An odd title eh? Let me explain. The ‘two and a half’ refers to the two and a half hours I spent in the society’s office on Wednesday of last week. There was nobody in the office on Tuesday as I was in London for a meeting with the Chairman of NICE. There were 9 telephone messages from the previous day that I was dealing with and during that time there was another 7 ‘incoming’ calls. So in total I took or made 16 telephone calls. And the ‘5’ in the title of this blog refers to the number of those calls that were about patients, who have had a firm diagnosis of Pernicious Anaemia in the past but who have had their three-monthly injection stopped – stopped altogether. That’s five telephone calls from patients who are confused, scared, frightened and in one case completely distraught.
Helping these patients get their injections reinstated is a three-stage process. Firstly I write to the patient explaining that if they have Pernicious Anaemia then they will need replacement therapy B12 injections for life. I quote the Guidelines from the British Committee for Standards in Haematology that states quite clearly that patients with PA will need injections for life. The idea is that the patient then shows that letter to his or her doctor. Often that is enough for the injections to be re-started although very few get another set of loading doses.
If that doesn’t help then I can write or telephone the Practice Manager of the Health Centre. I explain that the patient has contacted us and we are extremely concerned about the way in which the patient is being treated. I cannot demand that the injections be re-instated because that decision is left entirely to the physician treating the patient. The GP makes a clinical decision and, as I’m not medically qualified I am in no position to tell doctors what they should be doing. All I can do is to point out to the Practice Manager that established treatment in line with the BNF and the Guidelines is not being followed. I then mention the third stage.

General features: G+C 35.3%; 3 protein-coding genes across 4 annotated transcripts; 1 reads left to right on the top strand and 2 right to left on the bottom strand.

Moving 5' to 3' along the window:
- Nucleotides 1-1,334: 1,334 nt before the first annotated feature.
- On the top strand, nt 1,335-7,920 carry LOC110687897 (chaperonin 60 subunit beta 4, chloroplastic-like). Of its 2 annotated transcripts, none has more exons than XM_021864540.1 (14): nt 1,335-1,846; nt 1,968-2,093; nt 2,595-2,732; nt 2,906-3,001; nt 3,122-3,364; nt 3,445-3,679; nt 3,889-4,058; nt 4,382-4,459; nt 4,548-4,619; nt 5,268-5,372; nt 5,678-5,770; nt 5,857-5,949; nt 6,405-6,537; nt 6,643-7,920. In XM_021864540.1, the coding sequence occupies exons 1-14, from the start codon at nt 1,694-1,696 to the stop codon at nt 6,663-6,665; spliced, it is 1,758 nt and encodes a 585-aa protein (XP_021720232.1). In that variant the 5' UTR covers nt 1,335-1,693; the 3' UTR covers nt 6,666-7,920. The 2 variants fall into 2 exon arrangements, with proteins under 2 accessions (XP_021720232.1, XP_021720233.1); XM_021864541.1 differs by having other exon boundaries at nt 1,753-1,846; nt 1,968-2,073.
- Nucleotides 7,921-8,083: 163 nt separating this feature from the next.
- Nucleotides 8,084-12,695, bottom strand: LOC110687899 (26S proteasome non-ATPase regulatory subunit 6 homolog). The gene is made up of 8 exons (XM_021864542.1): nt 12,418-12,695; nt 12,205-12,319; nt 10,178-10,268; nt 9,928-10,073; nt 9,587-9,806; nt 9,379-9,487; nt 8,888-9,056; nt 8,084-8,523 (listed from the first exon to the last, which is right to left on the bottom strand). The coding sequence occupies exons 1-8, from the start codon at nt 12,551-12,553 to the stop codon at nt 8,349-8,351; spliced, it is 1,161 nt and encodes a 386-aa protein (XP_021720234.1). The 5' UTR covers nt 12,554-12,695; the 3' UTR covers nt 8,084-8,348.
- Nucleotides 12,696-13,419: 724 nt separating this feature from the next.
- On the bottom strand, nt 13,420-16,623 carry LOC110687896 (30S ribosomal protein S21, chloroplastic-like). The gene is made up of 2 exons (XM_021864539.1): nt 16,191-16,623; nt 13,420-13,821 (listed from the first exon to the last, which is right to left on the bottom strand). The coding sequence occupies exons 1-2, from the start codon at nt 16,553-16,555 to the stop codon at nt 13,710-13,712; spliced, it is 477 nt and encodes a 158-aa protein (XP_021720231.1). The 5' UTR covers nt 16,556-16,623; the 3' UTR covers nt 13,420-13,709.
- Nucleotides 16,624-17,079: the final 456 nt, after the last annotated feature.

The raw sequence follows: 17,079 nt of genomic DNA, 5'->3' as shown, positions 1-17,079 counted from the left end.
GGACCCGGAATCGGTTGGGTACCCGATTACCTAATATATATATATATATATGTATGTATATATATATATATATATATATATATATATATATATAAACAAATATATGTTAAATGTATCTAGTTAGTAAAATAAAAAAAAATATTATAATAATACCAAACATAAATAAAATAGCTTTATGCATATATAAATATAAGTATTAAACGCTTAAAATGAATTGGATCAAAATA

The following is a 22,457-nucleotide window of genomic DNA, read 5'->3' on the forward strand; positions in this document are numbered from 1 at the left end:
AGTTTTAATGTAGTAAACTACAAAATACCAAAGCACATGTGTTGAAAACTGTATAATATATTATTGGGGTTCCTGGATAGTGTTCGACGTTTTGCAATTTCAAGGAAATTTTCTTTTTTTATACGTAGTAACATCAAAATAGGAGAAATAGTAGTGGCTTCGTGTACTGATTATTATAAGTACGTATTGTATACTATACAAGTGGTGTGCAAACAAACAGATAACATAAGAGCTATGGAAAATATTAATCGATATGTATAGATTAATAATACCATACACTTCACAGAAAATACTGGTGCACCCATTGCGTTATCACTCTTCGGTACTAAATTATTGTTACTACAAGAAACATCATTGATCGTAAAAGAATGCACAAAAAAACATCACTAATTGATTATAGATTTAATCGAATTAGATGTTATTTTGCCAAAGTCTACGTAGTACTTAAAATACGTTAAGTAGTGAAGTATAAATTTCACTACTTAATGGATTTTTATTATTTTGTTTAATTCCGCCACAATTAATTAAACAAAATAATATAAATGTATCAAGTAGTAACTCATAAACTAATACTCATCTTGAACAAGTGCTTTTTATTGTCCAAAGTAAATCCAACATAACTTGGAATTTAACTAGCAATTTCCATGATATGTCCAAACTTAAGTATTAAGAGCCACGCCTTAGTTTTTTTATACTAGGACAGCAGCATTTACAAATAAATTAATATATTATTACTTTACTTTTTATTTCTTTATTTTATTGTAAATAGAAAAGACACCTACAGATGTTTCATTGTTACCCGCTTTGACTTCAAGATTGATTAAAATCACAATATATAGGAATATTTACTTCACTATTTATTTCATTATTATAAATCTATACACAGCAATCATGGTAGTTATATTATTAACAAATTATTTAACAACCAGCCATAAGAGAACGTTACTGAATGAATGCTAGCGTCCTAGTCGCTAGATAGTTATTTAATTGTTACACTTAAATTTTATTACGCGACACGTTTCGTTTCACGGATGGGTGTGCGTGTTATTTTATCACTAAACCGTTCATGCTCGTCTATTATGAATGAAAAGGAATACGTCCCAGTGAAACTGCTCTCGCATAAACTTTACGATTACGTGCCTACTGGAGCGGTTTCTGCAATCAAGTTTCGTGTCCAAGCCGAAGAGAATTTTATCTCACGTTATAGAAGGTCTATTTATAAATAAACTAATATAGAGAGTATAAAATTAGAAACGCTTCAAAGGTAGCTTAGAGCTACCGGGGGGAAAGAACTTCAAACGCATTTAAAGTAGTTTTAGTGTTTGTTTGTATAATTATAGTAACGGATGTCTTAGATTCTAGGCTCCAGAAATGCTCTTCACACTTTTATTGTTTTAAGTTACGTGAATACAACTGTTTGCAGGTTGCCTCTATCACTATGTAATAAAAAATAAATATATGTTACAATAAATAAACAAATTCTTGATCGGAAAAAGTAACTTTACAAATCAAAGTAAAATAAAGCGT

If the patient is still not going to have their treatment resumed I then write to the Medical Director of the
Central Commissioning Group or Trust in the patient’s locale. Who I will write to will depend on where the patient lives. I remember writing directly to one Medical Director who, upon receiving my letter, telephoned the patient and told her to immediately make her way to the local A&E Department where he had written out a prescription for her to have an immediate injection. So it does work but in most cases the injections are reinstated without any fuss and is usually done via communications within the local health service. Usually the problem is resolved before we get to this stage.
There is, then, a problem with some patients having their injections stopped. And it is a problem that is the cause of much distress to patients. How can this problem be eradicated? Well, if you read a previous blog about this subject I have written to two senior members of the Royal College of General Practitioners about this, bringing it to their attention and asking how we can work with the college to bring about an end to this practice. Disappointingly I have had no reply. So what do I do? Throw my hands in the air and shout “malpractice! unfair! doom! gloom!?” No, I’ll try again. I will write again and this time send the letters by recorded delivery. I will also write to the Secretary of State for Health and the Ministers for Health in N. Ireland, Scotland and Wales. I will do only what I can do – raise awareness of this problem. It will be for others to bring an end to this far too common problem.
The fact is that I shouldn’t have to do this. But what else can I do? Ignore the patients? Shrug my shoulders? You should know that those actions are not an option for me.
t’ll keep you informed….